While tasked with planning the opening attack against the US, Yamamato was aware of the growing discontent amongst his subordinate flag officers, as well as the futility of his efforts in the long run. As such, he held discussions in private with Emperor Shōwa. With His Majesty's approval after long talks, he disseminated orders behind the back of the government for his admirals to "do what (they) felt was right". In rapid succession, the Navy high command agreed to "secede" their respective commands from the Empire, knowing that they would remain in the Emperor's good graces.

Shortly after the departure of the Striking Force (Kido Butai) on November 26, 1941, the carrier task force broke apart and headed for the separate headquarters of the four naval districts, Vice-Admiral Chūichi Nagumo and his 1st Carrier Division (1st CarDiv) for their assigned base, Kure.

At Kure Naval Arsenal, Admiral Soemu Toyoda was alerted when the 1st CarDiv entered port, and as agreed upon, raised the newly altered naval ensign on the main flagpole, signalling his secession. Under his orders, non-navy personnel were removed from the base, and as a precaution that turned out to be well-founded, he began to move base operations and assets to Hashirajima.

Kure Naval Arsenal was bombarded by Army air groups before Toyoda could leave and left over half of the Naval District command structure dead. The survivors, led by then Vice-Admiral Chuichi Nagumo, could only watch from their new island base.

Shortly after the concerted secession of all the Empire's naval assets, the Emperor declared each district self-governing Provinces, tasked with defending the Empire in case of attack on the home islands.

In honour of the death of their Commander-in-Chief Admiral Toyoda, the survivors of Kure Naval District elected to take the name Hashirajima. In the words of Vice-Admiral Nagumo, "Kure died with the Commander-in-Chief, and we, the survivors, can do better than to sully his sacrifice."

Late-WWII to post-war

The Army's second-rate naval assets, built up in a hurry along the course of the war, meant that the war it subsequently declared against the US after the Navy's secession quickly ended with Japan's defeat after the fall of the atomic bombs. Just before the surrender documents were signed, however, the Emperor granted independence to the seceded Naval districts, by then long-since raised to independent protectorate status.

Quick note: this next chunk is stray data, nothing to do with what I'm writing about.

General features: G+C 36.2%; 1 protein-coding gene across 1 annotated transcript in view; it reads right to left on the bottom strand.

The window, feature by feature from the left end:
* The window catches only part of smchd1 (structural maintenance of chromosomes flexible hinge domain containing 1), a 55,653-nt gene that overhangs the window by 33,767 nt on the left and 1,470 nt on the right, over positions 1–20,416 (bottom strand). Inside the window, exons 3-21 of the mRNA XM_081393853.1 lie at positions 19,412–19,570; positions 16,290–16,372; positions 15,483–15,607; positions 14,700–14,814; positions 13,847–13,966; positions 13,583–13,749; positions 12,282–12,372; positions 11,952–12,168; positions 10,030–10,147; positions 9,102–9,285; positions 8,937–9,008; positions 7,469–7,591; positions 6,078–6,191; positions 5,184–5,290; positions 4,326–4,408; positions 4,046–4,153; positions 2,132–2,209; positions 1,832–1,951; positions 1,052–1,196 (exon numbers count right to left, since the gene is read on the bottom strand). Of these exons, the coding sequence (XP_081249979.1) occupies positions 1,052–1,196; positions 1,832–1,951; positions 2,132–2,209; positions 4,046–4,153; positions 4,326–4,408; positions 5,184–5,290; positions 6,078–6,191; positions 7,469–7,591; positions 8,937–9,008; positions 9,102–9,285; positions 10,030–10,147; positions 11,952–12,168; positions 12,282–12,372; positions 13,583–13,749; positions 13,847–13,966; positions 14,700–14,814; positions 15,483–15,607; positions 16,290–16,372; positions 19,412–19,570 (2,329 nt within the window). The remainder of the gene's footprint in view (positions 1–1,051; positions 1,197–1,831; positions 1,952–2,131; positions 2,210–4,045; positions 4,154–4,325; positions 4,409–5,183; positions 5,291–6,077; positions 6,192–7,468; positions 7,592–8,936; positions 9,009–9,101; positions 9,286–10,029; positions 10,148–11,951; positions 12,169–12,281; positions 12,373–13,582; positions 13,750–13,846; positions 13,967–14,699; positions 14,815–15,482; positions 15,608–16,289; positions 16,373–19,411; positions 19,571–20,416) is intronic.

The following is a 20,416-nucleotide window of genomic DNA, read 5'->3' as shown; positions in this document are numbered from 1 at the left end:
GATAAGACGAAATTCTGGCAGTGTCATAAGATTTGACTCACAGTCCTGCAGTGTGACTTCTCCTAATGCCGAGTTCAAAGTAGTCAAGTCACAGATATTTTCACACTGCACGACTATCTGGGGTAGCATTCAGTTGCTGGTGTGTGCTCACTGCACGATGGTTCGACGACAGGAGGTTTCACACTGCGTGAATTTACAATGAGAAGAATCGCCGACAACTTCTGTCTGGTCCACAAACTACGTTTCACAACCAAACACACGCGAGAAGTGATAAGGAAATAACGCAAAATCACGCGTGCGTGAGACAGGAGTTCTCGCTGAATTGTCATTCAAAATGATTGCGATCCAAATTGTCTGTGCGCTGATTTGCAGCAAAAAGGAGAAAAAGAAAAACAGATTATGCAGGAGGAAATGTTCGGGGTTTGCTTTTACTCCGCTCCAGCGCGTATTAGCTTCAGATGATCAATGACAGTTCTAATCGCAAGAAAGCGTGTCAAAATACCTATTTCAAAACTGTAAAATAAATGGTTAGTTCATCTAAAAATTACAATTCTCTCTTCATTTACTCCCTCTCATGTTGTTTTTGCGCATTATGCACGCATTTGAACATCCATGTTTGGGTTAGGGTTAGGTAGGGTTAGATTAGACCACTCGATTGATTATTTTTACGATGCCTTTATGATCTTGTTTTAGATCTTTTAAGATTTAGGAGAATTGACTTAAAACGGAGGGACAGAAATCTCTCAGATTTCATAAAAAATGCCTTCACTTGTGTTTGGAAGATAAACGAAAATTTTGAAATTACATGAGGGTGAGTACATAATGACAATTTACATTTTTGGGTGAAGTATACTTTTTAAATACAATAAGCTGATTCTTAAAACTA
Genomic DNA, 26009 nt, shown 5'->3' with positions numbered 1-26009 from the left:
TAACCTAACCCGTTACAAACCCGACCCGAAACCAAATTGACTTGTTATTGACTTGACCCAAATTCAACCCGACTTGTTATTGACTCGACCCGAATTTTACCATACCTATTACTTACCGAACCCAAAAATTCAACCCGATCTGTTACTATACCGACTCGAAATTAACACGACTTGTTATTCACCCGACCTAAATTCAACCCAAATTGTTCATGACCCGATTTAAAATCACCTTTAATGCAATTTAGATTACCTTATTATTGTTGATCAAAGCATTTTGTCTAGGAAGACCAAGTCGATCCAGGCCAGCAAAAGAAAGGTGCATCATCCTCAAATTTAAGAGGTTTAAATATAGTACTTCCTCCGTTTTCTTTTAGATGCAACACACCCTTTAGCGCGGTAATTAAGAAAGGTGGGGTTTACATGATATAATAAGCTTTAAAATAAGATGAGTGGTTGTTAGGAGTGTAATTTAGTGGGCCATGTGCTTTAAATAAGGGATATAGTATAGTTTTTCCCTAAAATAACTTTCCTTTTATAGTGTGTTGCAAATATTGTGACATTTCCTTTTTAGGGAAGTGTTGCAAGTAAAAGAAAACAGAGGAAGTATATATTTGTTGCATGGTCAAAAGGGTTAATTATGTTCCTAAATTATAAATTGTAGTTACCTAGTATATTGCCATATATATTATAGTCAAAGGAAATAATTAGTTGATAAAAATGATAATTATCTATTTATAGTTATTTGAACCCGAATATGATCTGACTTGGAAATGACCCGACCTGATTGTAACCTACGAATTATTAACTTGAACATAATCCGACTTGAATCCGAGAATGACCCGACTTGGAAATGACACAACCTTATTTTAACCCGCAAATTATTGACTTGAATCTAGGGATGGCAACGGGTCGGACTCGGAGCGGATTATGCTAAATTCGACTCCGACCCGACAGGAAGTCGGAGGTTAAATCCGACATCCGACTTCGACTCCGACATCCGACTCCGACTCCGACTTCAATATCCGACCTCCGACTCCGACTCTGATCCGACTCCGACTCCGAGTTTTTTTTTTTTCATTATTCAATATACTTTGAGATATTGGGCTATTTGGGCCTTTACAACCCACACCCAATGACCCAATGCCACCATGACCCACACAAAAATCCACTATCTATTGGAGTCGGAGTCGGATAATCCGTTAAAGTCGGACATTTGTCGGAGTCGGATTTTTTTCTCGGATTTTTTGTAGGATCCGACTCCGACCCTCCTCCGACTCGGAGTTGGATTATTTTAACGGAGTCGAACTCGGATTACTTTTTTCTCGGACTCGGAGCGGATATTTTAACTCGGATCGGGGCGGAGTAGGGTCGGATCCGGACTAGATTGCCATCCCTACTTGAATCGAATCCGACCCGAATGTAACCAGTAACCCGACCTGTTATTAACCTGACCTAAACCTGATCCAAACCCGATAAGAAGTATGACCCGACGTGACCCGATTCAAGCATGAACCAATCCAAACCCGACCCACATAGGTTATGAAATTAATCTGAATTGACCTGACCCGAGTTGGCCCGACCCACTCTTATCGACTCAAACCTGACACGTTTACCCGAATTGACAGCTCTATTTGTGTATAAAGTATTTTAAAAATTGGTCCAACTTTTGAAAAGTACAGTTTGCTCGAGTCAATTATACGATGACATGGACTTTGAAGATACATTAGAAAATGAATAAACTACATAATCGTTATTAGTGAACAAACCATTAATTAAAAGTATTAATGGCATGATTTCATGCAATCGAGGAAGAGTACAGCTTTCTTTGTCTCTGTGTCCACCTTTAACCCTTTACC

Fleet Daughters

Due to its original population consisting almost solely of Naval military personnel, and hence having an overwhelming male population, Hashirajima's population quickly dwindled, and would have completely disappeared if not for the musing of the chief engineer and the head priest of the local Shinto shrine.

As a nation founded on the back of a naval organisation, Hashirajima found itself innundated with military hardware, and as an anchorage historically, this problem was compounded by the other independent former naval districts relegating their outdated vessels to the fledging island nation. So, the two individuals decided to "personify" the nation's overinflated historical fleet (by then long replaced by new vessels), with a ritual devised with reference to ancient folklore about Tsukumogami (付喪神 or つくも, "Tool kami").

It was unclear as to the actual details of the events leading up to the implementation of the ritual, but in the early days of 1993, a young woman who claimed to be IJN Mutsu, which was sunk in the early days of the war by a turret explosion, appeared on the shore of the island. The recently raised battleship wreck, a monument to the fledgling days of the young nation, was reported missing. More such individuals soon turned out, all female but vastly varied in appearance and other personal characteristics. Upon verification with the mysteriously disappearing vessels, the then Commander-in-Chief, the ageing Admiral Harutaka Goto accepted them as citizens.